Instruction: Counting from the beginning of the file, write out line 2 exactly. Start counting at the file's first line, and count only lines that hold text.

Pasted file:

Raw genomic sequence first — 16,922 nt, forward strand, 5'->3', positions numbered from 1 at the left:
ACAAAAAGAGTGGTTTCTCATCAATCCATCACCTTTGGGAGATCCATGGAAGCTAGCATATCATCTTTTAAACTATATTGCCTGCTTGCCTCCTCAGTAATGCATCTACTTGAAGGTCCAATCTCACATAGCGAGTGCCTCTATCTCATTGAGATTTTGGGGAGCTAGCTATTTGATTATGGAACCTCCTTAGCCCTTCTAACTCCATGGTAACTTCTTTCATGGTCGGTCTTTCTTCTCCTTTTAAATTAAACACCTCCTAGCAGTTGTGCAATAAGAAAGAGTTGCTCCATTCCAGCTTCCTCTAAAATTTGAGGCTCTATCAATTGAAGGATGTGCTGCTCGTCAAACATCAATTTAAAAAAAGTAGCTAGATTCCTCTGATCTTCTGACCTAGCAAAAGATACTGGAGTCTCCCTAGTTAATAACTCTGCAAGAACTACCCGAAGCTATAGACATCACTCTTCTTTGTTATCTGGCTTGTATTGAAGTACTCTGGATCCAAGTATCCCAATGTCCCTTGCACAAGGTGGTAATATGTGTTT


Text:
ACAAAAAGAGTGGTTTCTCATCAATCCATCACCTTTGGGAGATCCATGGAAGCTAGCATATCATCTTTTAAACTATATTGCCTGCTTGCCTCCTCAGTAATGCATCTACTTGAAGGTCCAATCTCACATAGCGAGTGCCTCTATCTCATTGAGATTTTGGGGAGCTAGCTATTTGATTATGGAACCTCCTTAGCCCTTCTAACTCCATGGTAACTTCTTTCATGGTCGGTCTTTCTTCTCCTTTTAAATTAAACACCTCCTAGCAGTTGTGCAATAAGAAAGAGTTGCTCCATTCCAGCTTCCTCTAAAATTTGAGGCTCTATCAATTGAAGGATGTGCTGCTCGTCAAACATCAATTTAAAAAAAGTAGCTAGATTCCTCTGATCTTCTGACCTAGCAAAAGATACTGGAGTCTCCCTAGTTAATAACTCTGCAAGAACTACCCGAAGCTATAGACATCACTCTTCTTTGTTATCTGGCTTGTATTGAAGTACTCTGGATCCAAGTATCCCAATGTCCCTTGCACAAGGTGGTAATATGTGTTT